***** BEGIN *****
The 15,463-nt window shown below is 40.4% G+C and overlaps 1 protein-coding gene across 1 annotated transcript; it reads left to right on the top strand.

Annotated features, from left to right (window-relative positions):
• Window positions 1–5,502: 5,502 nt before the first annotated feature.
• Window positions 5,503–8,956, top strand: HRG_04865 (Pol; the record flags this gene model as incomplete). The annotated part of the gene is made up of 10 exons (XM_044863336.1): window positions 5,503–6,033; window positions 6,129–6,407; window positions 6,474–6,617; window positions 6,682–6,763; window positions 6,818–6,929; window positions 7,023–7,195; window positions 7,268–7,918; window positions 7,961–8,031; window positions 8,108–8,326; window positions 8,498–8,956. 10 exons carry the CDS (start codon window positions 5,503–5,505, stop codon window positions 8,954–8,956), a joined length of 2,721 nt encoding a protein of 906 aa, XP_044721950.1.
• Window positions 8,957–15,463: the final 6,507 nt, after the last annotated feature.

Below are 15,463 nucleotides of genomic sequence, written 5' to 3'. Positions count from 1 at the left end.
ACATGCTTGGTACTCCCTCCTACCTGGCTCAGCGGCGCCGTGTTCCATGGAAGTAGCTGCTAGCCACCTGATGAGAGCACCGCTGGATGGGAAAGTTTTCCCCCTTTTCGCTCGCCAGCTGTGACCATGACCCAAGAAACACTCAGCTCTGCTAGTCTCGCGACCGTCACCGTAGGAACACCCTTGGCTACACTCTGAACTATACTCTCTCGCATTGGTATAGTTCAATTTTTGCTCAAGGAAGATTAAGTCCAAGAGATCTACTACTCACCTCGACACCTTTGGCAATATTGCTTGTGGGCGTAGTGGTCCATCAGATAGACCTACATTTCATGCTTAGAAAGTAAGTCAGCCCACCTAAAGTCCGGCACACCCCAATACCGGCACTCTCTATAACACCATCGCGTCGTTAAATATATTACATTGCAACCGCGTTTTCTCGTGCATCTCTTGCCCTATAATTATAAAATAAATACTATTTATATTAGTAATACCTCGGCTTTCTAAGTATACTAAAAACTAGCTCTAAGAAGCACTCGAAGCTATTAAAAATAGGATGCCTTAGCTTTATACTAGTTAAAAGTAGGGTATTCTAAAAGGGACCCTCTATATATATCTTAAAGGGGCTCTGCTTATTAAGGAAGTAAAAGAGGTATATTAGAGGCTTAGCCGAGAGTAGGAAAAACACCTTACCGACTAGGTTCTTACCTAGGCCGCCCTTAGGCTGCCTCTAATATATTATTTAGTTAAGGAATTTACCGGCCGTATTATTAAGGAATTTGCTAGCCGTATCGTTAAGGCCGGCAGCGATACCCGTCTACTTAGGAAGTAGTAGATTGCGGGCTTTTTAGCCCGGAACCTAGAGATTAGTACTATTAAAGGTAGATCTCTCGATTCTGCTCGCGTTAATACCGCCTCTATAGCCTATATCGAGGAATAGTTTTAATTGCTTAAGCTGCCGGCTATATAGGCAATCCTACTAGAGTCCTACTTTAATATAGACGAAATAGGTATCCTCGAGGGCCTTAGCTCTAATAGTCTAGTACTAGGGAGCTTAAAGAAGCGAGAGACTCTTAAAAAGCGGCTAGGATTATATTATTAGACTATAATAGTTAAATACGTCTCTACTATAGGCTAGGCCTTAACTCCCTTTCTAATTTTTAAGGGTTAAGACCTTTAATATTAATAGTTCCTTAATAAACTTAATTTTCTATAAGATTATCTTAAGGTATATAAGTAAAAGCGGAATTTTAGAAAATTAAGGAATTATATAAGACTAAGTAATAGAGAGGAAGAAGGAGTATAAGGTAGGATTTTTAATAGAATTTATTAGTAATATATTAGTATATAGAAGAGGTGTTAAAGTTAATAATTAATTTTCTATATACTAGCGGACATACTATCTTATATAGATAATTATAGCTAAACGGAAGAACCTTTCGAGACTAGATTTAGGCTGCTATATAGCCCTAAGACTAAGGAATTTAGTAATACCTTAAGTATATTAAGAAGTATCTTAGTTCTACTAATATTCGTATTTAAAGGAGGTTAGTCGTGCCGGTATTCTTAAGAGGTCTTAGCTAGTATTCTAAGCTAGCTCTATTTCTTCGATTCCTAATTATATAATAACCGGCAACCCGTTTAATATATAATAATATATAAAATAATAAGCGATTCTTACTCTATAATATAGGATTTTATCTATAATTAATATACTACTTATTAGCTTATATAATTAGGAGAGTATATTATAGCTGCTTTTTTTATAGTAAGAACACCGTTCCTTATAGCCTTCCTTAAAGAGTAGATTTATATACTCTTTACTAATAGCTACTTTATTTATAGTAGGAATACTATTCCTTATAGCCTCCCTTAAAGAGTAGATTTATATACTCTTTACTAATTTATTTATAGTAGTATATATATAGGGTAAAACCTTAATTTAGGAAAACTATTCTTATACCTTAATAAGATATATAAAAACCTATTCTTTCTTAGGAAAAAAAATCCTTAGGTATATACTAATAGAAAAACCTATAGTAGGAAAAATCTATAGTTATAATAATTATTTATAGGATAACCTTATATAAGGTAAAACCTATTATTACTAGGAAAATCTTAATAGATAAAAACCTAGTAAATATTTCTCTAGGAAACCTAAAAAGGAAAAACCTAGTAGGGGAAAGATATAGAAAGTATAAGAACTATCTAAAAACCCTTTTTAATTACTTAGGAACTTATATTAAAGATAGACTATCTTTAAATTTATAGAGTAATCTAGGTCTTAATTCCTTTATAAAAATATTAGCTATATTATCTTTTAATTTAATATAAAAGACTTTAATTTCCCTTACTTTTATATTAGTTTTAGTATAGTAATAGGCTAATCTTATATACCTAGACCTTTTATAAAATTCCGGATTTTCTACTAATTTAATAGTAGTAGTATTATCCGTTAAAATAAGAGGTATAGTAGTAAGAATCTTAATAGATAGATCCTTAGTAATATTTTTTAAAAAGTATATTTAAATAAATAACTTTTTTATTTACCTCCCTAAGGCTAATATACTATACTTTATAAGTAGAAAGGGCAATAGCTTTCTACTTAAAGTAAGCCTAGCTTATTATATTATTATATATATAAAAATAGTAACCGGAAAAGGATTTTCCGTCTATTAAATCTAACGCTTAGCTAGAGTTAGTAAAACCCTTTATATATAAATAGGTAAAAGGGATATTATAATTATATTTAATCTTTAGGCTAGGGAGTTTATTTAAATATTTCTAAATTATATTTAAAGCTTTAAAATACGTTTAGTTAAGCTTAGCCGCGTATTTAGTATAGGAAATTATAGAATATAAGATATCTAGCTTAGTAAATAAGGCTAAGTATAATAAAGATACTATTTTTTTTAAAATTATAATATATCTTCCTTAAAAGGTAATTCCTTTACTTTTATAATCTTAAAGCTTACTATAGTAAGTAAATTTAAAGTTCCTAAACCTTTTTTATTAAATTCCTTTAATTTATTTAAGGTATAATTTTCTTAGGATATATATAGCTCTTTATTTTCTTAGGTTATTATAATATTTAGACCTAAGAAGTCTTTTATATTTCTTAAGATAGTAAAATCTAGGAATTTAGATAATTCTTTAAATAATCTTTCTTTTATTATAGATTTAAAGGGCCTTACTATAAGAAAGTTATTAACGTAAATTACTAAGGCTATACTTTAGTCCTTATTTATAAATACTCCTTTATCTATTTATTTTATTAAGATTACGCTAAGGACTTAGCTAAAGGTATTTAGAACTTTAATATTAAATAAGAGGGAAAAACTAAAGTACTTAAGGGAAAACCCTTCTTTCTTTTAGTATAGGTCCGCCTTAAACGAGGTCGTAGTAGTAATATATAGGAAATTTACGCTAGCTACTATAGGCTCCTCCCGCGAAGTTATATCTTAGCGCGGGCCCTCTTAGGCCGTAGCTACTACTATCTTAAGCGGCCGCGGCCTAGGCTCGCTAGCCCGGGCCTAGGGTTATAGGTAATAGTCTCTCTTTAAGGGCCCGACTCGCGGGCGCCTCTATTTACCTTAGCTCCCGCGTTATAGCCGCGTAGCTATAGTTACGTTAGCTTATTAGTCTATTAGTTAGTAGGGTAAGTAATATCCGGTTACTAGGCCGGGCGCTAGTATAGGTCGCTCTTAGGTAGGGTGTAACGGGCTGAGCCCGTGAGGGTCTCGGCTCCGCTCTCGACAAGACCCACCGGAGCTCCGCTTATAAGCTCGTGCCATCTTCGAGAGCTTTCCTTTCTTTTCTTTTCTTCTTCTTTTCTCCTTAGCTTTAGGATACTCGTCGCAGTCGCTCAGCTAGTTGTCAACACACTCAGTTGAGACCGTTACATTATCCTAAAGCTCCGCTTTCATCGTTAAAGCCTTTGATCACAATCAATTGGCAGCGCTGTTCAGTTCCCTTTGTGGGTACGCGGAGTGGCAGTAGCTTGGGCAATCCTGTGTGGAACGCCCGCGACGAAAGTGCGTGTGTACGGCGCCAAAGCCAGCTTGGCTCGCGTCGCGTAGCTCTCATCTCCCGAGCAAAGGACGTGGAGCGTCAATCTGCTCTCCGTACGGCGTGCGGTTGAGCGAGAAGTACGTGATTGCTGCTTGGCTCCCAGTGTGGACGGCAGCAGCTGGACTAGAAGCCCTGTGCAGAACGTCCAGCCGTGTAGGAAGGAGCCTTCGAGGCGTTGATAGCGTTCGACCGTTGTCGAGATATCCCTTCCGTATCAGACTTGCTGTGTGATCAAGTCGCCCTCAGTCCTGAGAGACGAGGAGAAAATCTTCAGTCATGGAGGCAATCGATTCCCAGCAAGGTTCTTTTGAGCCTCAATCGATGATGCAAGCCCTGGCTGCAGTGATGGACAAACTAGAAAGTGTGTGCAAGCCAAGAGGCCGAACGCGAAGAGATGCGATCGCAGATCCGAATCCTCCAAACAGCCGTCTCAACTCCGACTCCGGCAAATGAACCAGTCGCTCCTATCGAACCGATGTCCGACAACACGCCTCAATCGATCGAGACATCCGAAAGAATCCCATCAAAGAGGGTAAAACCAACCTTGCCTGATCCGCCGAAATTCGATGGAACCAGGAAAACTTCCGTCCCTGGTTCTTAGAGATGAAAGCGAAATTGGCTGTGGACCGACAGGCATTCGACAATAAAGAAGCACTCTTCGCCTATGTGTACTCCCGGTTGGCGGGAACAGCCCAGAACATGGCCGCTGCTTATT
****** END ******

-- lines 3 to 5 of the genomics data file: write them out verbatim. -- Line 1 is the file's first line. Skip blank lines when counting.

• Window positions 1–5,502: 5,502 nt before the first annotated feature.
• Window positions 5,503–8,956, top strand: HRG_04865 (Pol; the record flags this gene model as incomplete). The annotated part of the gene is made up of 10 exons (XM_044863336.1): window positions 5,503–6,033; window positions 6,129–6,407; window positions 6,474–6,617; window positions 6,682–6,763; window positions 6,818–6,929; window positions 7,023–7,195; window positions 7,268–7,918; window positions 7,961–8,031; window positions 8,108–8,326; window positions 8,498–8,956. 10 exons carry the CDS (start codon window positions 5,503–5,505, stop codon window positions 8,954–8,956), a joined length of 2,721 nt encoding a protein of 906 aa, XP_044721950.1.
• Window positions 8,957–15,463: the final 6,507 nt, after the last annotated feature.